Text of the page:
4 February 2019

Lawrence Jones MBE taking time out to focus in Verbier. - managing emailsAnyone get the Monday morning dread? Open your inbox and it’s flooded with the emails you couldn’t get to before the end of last week, as well as all of the fresh messages that have arrived over the weekend?

We’ve all been there. I receive hundreds of emails every single day, many of them are promotional or marketing, but the majority are real people with real requests, issues or opportunities. How on earth can one person manage hundreds of opportunities or requests every single day? Yet, modern working practices seem to have trained us to respond immediately. If you don’t have a clear inbox, you’re failing, right? Wrong!

We urgently need to reassess our working relationship with emails and notifications. It is impossible to concentrate on a single task when you are constantly being bombarded with other messages and information.

Email is the single biggest killer of productivity. It is that simple.

So take control!

I have tried so many different techniques to tackle the influx of communications that inevitably arrive at every minute of the day; how to find the important messages that need urgent attention, how to prioritise the others.

Turn off notifications

The first step in taking back control has to be turning off notifications. Psychologists have actually researched the impact of constant email interruptions on workers and discovered email to be a ‘toxic source of stress’ that increases anxiety and worry.

So turn off those little pop ups and your push notifications. If you’re concerned about missing something important, perhaps let your colleagues know that if they need you urgently to call you or pop over to your desk rather than emailing.

Set a schedule

Once you have switched off your notifications, set a schedule for when you check your inbox. I run through my most important emails with my PA at the end of each day. This way, I know that I don’t have to worry about my inbox, because we are going to go through it at the end of the day, when my most important tasks are already complete.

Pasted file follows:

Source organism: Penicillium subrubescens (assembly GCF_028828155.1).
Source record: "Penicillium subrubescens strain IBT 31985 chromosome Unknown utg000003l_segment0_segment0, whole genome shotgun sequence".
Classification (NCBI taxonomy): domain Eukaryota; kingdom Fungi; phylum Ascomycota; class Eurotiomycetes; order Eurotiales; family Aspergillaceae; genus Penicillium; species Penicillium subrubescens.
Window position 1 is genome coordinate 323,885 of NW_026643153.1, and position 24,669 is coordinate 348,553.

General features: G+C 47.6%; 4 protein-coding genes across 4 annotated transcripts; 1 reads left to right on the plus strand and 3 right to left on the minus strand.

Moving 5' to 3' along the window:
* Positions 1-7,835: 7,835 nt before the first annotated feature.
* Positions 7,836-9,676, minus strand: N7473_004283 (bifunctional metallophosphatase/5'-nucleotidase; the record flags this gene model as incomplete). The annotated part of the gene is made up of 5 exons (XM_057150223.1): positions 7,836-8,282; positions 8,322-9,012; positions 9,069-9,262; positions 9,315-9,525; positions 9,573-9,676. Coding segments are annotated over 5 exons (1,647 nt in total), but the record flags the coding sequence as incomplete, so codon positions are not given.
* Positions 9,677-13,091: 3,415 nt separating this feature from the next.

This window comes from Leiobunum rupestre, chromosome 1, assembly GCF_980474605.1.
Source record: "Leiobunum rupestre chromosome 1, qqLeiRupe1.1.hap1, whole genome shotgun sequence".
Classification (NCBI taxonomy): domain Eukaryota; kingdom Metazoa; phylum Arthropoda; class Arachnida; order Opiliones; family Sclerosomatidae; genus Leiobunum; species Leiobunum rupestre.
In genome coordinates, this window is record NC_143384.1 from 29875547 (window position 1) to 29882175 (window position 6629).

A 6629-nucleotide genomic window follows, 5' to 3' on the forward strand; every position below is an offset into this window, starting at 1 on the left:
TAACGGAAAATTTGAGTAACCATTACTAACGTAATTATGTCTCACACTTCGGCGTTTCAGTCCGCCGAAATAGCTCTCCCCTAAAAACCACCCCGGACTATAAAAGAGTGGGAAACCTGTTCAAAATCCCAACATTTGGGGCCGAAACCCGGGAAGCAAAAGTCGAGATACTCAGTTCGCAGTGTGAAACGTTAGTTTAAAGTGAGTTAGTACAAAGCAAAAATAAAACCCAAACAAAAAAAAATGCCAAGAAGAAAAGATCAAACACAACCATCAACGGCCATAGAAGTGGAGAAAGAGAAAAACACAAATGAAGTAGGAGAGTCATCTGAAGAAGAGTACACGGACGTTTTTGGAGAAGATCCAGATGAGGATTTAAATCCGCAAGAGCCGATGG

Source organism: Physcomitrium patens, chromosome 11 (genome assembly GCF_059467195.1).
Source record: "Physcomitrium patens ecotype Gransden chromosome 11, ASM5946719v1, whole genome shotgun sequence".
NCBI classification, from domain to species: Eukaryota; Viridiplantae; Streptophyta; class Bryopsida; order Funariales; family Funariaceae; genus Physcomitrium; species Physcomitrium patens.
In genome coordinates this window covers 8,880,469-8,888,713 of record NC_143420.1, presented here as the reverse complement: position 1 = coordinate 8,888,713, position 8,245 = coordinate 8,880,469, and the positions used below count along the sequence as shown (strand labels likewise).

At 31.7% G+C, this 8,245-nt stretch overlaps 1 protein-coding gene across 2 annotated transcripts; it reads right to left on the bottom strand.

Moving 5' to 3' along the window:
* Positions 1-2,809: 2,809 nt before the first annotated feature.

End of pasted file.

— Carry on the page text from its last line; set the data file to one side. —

Set a schedule for when you can check your messages. I have found that the people who usually email you soon learn your schedule and know that if they need something outside of these times they can reach you in other ways.

Encourage conversations

Texting, emailing and messaging is killing the art of conversation. We see so many young people joining the business who are reluctant to pick up the phone to make a call or go to see someone for a face-to-face conversation. Instead messaging is seen as easier. Why is that?

It’s time we took back the art of conversation and opted for a chat instead of pinging messages back and forth that interrupt someone’s day for longer. In having a chat, you’re able to come a resolution much faster, while building a better rapport with your colleague at the same time.

Find your own way

These tips work for me, but they may not work for you. Try a few different techniques and see what works for you. Maybe you have multiple times in the day to check your messages. There are also apps that give you a time limit as to how long you can spend checking your inbox or social media – give yourself a deadline perhaps.

Do any of these approaches work for you? Share your comments and tips in the comments below.

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